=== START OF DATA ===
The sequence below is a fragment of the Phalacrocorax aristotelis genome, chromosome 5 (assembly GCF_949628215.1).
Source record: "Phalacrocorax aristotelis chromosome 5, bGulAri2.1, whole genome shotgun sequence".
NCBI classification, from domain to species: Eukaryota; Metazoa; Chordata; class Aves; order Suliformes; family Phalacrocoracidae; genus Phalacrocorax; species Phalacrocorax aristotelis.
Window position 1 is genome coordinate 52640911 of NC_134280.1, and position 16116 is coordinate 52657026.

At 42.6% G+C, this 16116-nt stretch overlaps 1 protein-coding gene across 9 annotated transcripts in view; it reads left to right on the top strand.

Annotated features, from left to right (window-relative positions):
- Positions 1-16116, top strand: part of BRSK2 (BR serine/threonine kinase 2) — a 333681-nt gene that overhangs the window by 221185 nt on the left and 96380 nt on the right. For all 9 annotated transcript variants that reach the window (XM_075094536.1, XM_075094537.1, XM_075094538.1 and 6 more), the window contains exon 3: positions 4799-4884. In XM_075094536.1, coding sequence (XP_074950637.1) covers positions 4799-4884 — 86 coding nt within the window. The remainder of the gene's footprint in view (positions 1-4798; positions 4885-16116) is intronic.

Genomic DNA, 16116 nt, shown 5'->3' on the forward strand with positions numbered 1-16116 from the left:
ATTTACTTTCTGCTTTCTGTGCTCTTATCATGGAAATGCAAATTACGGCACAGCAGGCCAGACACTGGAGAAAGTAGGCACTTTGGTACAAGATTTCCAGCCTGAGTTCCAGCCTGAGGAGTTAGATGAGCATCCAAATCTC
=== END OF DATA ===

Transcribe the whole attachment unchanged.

The sequence below is a fragment of the Phalacrocorax aristotelis genome, chromosome 5 (assembly GCF_949628215.1).
Source record: "Phalacrocorax aristotelis chromosome 5, bGulAri2.1, whole genome shotgun sequence".
NCBI classification, from domain to species: Eukaryota; Metazoa; Chordata; class Aves; order Suliformes; family Phalacrocoracidae; genus Phalacrocorax; species Phalacrocorax aristotelis.
Window position 1 is genome coordinate 52640911 of NC_134280.1, and position 16116 is coordinate 52657026.

At 42.6% G+C, this 16116-nt stretch overlaps 1 protein-coding gene across 9 annotated transcripts in view; it reads left to right on the top strand.

Annotated features, from left to right (window-relative positions):
- Positions 1-16116, top strand: part of BRSK2 (BR serine/threonine kinase 2) — a 333681-nt gene that overhangs the window by 221185 nt on the left and 96380 nt on the right. For all 9 annotated transcript variants that reach the window (XM_075094536.1, XM_075094537.1, XM_075094538.1 and 6 more), the window contains exon 3: positions 4799-4884. In XM_075094536.1, coding sequence (XP_074950637.1) covers positions 4799-4884 — 86 coding nt within the window. The remainder of the gene's footprint in view (positions 1-4798; positions 4885-16116) is intronic.

Genomic DNA, 16116 nt, shown 5'->3' on the forward strand with positions numbered 1-16116 from the left:
ATTTACTTTCTGCTTTCTGTGCTCTTATCATGGAAATGCAAATTACGGCACAGCAGGCCAGACACTGGAGAAAGTAGGCACTTTGGTACAAGATTTCCAGCCTGAGTTCCAGCCTGAGGAGTTAGATGAGCATCCAAATCTC